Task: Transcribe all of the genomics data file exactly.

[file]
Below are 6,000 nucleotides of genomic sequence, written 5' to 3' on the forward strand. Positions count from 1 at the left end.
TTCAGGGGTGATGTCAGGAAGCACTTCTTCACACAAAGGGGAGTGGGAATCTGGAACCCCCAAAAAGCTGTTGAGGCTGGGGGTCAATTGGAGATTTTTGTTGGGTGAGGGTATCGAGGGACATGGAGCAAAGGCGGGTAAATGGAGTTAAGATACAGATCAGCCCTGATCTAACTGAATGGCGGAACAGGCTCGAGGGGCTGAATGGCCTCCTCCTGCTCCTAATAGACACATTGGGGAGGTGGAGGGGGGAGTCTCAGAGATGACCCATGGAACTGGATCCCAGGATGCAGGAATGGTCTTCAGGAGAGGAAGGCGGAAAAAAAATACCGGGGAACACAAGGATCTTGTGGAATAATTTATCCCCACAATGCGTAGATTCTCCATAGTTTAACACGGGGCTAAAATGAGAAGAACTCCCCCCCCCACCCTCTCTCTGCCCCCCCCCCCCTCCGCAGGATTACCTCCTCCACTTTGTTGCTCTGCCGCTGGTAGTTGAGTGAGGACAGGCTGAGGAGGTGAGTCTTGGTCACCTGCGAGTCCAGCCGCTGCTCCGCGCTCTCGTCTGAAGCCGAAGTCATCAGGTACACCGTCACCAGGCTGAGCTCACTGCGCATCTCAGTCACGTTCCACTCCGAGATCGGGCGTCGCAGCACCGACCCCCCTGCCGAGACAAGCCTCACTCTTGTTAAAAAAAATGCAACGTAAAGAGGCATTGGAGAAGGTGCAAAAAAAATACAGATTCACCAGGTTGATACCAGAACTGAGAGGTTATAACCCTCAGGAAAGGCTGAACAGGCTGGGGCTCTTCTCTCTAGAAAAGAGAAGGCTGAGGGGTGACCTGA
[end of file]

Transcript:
Below are 6,000 nucleotides of genomic sequence, written 5' to 3' on the forward strand. Positions count from 1 at the left end.
TTCAGGGGTGATGTCAGGAAGCACTTCTTCACACAAAGGGGAGTGGGAATCTGGAACCCCCAAAAAGCTGTTGAGGCTGGGGGTCAATTGGAGATTTTTGTTGGGTGAGGGTATCGAGGGACATGGAGCAAAGGCGGGTAAATGGAGTTAAGATACAGATCAGCCCTGATCTAACTGAATGGCGGAACAGGCTCGAGGGGCTGAATGGCCTCCTCCTGCTCCTAATAGACACATTGGGGAGGTGGAGGGGGGAGTCTCAGAGATGACCCATGGAACTGGATCCCAGGATGCAGGAATGGTCTTCAGGAGAGGAAGGCGGAAAAAAAATACCGGGGAACACAAGGATCTTGTGGAATAATTTATCCCCACAATGCGTAGATTCTCCATAGTTTAACACGGGGCTAAAATGAGAAGAACTCCCCCCCCCACCCTCTCTCTGCCCCCCCCCCCCTCCGCAGGATTACCTCCTCCACTTTGTTGCTCTGCCGCTGGTAGTTGAGTGAGGACAGGCTGAGGAGGTGAGTCTTGGTCACCTGCGAGTCCAGCCGCTGCTCCGCGCTCTCGTCTGAAGCCGAAGTCATCAGGTACACCGTCACCAGGCTGAGCTCACTGCGCATCTCAGTCACGTTCCACTCCGAGATCGGGCGTCGCAGCACCGACCCCCCTGCCGAGACAAGCCTCACTCTTGTTAAAAAAAATGCAACGTAAAGAGGCATTGGAGAAGGTGCAAAAAAAATACAGATTCACCAGGTTGATACCAGAACTGAGAGGTTATAACCCTCAGGAAAGGCTGAACAGGCTGGGGCTCTTCTCTCTAGAAAAGAGAAGGCTGAGGGGTGACCTGA